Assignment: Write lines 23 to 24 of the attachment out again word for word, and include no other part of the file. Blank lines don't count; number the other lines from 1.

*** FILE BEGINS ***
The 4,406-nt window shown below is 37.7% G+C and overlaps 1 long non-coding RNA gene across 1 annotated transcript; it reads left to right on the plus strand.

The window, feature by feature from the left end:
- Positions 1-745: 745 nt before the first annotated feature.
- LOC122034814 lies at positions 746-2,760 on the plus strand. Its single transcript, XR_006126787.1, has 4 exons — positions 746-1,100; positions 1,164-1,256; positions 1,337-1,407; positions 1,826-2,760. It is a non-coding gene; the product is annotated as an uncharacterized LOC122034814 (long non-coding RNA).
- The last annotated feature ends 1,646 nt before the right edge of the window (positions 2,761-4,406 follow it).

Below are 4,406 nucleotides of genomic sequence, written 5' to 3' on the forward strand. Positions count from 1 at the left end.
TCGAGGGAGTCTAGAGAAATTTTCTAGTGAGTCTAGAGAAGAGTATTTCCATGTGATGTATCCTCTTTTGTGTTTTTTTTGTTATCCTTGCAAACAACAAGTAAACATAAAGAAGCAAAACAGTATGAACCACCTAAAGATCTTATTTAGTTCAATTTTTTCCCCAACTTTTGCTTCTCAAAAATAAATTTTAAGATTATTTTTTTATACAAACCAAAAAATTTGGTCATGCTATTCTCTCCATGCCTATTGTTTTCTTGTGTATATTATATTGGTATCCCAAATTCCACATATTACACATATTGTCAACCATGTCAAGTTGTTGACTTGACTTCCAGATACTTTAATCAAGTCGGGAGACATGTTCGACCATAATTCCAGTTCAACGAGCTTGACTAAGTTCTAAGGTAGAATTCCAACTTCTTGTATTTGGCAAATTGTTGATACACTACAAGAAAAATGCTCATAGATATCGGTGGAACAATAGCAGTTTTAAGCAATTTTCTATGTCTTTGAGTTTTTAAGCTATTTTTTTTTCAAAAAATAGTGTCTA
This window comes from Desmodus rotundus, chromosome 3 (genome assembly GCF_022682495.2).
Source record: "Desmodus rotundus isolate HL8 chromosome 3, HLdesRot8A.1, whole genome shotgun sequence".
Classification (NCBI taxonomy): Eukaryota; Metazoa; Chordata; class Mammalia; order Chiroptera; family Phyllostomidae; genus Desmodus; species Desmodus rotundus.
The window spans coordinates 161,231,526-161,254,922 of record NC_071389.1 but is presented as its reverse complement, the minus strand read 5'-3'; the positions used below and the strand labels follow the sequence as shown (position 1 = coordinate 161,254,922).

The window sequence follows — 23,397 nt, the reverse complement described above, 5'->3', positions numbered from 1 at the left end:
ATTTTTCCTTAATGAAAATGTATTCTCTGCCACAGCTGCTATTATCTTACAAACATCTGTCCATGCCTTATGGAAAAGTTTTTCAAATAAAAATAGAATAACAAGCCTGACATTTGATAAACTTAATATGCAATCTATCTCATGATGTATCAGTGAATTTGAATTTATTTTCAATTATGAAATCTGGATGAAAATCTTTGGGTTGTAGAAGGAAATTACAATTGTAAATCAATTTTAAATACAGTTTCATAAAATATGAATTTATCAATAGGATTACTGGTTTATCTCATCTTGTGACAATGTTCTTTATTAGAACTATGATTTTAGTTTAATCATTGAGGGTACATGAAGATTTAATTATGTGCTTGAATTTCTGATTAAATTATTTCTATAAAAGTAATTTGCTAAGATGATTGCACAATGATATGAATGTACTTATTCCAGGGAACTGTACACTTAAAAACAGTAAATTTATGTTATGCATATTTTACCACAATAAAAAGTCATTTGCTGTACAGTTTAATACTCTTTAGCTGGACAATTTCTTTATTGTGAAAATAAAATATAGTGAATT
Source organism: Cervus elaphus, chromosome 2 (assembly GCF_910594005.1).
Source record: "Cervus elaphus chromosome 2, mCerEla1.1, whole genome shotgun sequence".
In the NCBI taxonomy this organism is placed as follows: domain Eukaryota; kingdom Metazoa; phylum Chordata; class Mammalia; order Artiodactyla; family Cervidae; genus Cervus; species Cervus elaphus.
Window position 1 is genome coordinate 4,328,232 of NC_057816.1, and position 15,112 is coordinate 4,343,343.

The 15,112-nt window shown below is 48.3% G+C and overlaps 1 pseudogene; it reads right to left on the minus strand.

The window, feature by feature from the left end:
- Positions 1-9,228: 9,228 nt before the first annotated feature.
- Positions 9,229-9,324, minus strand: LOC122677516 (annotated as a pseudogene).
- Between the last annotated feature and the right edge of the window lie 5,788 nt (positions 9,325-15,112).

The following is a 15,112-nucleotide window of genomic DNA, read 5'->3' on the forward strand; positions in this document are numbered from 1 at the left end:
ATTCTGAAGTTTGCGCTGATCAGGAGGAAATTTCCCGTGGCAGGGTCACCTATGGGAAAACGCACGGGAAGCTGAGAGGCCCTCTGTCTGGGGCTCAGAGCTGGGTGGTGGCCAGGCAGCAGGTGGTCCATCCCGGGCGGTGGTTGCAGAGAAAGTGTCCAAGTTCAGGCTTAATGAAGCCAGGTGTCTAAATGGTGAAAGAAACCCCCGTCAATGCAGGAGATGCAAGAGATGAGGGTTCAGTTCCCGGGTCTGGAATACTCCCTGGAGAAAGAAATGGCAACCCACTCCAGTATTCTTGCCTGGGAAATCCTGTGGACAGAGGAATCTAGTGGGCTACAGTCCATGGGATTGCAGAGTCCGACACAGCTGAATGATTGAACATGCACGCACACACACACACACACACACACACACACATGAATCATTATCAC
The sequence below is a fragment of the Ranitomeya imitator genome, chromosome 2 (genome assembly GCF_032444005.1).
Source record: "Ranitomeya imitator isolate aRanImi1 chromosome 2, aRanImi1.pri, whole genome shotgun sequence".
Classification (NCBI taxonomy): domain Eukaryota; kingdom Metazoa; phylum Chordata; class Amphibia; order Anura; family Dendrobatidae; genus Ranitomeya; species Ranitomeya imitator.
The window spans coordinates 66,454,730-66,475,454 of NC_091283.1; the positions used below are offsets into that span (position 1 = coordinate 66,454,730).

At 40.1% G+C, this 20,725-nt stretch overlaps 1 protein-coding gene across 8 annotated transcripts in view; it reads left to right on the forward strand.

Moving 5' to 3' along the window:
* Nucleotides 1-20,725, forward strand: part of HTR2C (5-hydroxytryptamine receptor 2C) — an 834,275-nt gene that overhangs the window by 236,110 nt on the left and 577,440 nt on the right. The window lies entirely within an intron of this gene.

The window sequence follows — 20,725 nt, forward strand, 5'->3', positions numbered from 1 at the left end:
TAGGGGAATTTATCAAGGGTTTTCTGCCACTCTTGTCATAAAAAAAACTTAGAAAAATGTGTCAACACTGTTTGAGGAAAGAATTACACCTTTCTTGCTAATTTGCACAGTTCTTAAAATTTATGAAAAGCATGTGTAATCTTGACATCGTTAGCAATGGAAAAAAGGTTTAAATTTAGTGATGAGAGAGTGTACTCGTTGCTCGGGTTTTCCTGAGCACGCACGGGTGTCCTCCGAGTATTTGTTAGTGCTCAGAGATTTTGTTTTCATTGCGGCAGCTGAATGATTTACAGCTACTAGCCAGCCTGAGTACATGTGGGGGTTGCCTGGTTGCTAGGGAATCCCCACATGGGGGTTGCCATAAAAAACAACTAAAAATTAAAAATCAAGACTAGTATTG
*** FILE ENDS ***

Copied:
The following is a 15,112-nucleotide window of genomic DNA, read 5'->3' on the forward strand; positions in this document are numbered from 1 at the left end:
ATTCTGAAGTTTGCGCTGATCAGGAGGAAATTTCCCGTGGCAGGGTCACCTATGGGAAAACGCACGGGAAGCTGAGAGGCCCTCTGTCTGGGGCTCAGAGCTGGGTGGTGGCCAGGCAGCAGGTGGTCCATCCCGGGCGGTGGTTGCAGAGAAAGTGTCCAAGTTCAGGCTTAATGAAGCCAGGTGTCTAAATGGTGAAAGAAACCCCCGTCAATGCAGGAGATGCAAGAGATGAGGGTTCAGTTCCCGGGTCTGGAATACTCCCTGGAGAAAGAAATGGCAACCCACTCCAGTATTCTTGCCTGGGAAATCCTGTGGACAGAGGAATCTAGTGGGCTACAGTCCATGGGATTGCAGAGTCCGACACAGCTGAATGATTGAACATGCACGCACACACACACACACACACACACACACACATGAATCATTATCAC